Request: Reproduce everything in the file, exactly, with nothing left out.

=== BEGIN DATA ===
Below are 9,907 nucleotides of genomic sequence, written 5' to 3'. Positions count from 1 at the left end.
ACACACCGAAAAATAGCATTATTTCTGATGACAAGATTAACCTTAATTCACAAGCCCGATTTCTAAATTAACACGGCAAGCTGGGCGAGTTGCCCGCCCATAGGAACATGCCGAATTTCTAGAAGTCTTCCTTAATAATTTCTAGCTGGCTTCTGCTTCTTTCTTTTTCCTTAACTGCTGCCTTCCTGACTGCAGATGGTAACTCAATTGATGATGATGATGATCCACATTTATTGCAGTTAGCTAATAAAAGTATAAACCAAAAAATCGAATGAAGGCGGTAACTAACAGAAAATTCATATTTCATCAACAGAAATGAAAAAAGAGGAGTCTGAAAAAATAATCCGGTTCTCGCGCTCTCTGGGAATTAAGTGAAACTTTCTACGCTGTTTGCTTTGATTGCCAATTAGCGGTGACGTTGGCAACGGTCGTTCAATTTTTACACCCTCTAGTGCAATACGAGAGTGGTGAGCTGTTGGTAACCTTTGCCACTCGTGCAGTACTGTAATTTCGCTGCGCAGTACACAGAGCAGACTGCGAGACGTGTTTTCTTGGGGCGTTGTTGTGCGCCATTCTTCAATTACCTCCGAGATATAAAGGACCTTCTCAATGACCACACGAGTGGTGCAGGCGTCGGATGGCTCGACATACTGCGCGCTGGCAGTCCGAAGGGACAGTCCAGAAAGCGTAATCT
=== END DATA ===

Below are 9,907 nucleotides of genomic sequence, written 5' to 3'. Positions count from 1 at the left end.
ACACACCGAAAAATAGCATTATTTCTGATGACAAGATTAACCTTAATTCACAAGCCCGATTTCTAAATTAACACGGCAAGCTGGGCGAGTTGCCCGCCCATAGGAACATGCCGAATTTCTAGAAGTCTTCCTTAATAATTTCTAGCTGGCTTCTGCTTCTTTCTTTTTCCTTAACTGCTGCCTTCCTGACTGCAGATGGTAACTCAATTGATGATGATGATGATCCACATTTATTGCAGTTAGCTAATAAAAGTATAAACCAAAAAATCGAATGAAGGCGGTAACTAACAGAAAATTCATATTTCATCAACAGAAATGAAAAAAGAGGAGTCTGAAAAAATAATCCGGTTCTCGCGCTCTCTGGGAATTAAGTGAAACTTTCTACGCTGTTTGCTTTGATTGCCAATTAGCGGTGACGTTGGCAACGGTCGTTCAATTTTTACACCCTCTAGTGCAATACGAGAGTGGTGAGCTGTTGGTAACCTTTGCCACTCGTGCAGTACTGTAATTTCGCTGCGCAGTACACAGAGCAGACTGCGAGACGTGTTTTCTTGGGGCGTTGTTGTGCGCCATTCTTCAATTACCTCCGAGATATAAAGGACCTTCTCAATGACCACACGAGTGGTGCAGGCGTCGGATGGCTCGACATACTGCGCGCTGGCAGTCCGAAGGGACAGTCCAGAAAGCGTAATCT